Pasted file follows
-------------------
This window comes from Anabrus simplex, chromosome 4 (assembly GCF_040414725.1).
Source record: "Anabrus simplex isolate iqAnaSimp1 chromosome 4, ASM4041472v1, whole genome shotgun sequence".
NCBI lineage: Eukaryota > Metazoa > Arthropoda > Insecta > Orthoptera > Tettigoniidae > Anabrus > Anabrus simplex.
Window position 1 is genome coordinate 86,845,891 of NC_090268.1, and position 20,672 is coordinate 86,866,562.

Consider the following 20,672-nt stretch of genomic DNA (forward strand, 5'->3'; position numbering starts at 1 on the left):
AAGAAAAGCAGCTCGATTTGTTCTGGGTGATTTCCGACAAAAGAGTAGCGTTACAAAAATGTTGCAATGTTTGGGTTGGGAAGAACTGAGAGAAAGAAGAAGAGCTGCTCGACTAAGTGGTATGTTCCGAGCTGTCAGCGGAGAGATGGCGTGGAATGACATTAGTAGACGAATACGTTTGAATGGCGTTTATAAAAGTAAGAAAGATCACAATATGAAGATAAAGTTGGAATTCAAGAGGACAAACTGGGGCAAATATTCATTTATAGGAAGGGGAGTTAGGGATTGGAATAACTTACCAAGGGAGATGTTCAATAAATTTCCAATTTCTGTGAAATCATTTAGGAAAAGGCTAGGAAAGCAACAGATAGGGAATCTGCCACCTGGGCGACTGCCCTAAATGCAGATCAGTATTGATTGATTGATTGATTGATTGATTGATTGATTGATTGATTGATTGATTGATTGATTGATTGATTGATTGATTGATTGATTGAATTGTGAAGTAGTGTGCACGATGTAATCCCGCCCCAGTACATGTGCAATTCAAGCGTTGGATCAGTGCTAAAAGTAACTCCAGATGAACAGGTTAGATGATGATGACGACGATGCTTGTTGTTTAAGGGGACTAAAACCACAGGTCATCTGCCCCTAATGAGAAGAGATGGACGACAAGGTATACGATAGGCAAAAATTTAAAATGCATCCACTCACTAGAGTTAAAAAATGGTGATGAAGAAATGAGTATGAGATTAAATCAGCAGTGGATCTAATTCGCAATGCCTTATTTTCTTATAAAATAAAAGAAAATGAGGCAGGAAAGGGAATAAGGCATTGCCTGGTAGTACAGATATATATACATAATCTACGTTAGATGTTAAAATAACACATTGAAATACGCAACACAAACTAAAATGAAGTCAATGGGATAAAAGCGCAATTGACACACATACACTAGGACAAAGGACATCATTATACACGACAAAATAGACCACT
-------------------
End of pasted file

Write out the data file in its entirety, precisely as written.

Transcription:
This window comes from Anabrus simplex, chromosome 4 (assembly GCF_040414725.1).
Source record: "Anabrus simplex isolate iqAnaSimp1 chromosome 4, ASM4041472v1, whole genome shotgun sequence".
NCBI lineage: Eukaryota > Metazoa > Arthropoda > Insecta > Orthoptera > Tettigoniidae > Anabrus > Anabrus simplex.
Window position 1 is genome coordinate 86,845,891 of NC_090268.1, and position 20,672 is coordinate 86,866,562.

Consider the following 20,672-nt stretch of genomic DNA (forward strand, 5'->3'; position numbering starts at 1 on the left):
AAGAAAAGCAGCTCGATTTGTTCTGGGTGATTTCCGACAAAAGAGTAGCGTTACAAAAATGTTGCAATGTTTGGGTTGGGAAGAACTGAGAGAAAGAAGAAGAGCTGCTCGACTAAGTGGTATGTTCCGAGCTGTCAGCGGAGAGATGGCGTGGAATGACATTAGTAGACGAATACGTTTGAATGGCGTTTATAAAAGTAAGAAAGATCACAATATGAAGATAAAGTTGGAATTCAAGAGGACAAACTGGGGCAAATATTCATTTATAGGAAGGGGAGTTAGGGATTGGAATAACTTACCAAGGGAGATGTTCAATAAATTTCCAATTTCTGTGAAATCATTTAGGAAAAGGCTAGGAAAGCAACAGATAGGGAATCTGCCACCTGGGCGACTGCCCTAAATGCAGATCAGTATTGATTGATTGATTGATTGATTGATTGATTGATTGATTGATTGATTGATTGATTGATTGATTGATTGATTGATTGATTGATTGAATTGTGAAGTAGTGTGCACGATGTAATCCCGCCCCAGTACATGTGCAATTCAAGCGTTGGATCAGTGCTAAAAGTAACTCCAGATGAACAGGTTAGATGATGATGACGACGATGCTTGTTGTTTAAGGGGACTAAAACCACAGGTCATCTGCCCCTAATGAGAAGAGATGGACGACAAGGTATACGATAGGCAAAAATTTAAAATGCATCCACTCACTAGAGTTAAAAAATGGTGATGAAGAAATGAGTATGAGATTAAATCAGCAGTGGATCTAATTCGCAATGCCTTATTTTCTTATAAAATAAAAGAAAATGAGGCAGGAAAGGGAATAAGGCATTGCCTGGTAGTACAGATATATATACATAATCTACGTTAGATGTTAAAATAACACATTGAAATACGCAACACAAACTAAAATGAAGTCAATGGGATAAAAGCGCAATTGACACACATACACTAGGACAAAGGACATCATTATACACGACAAAATAGACCACT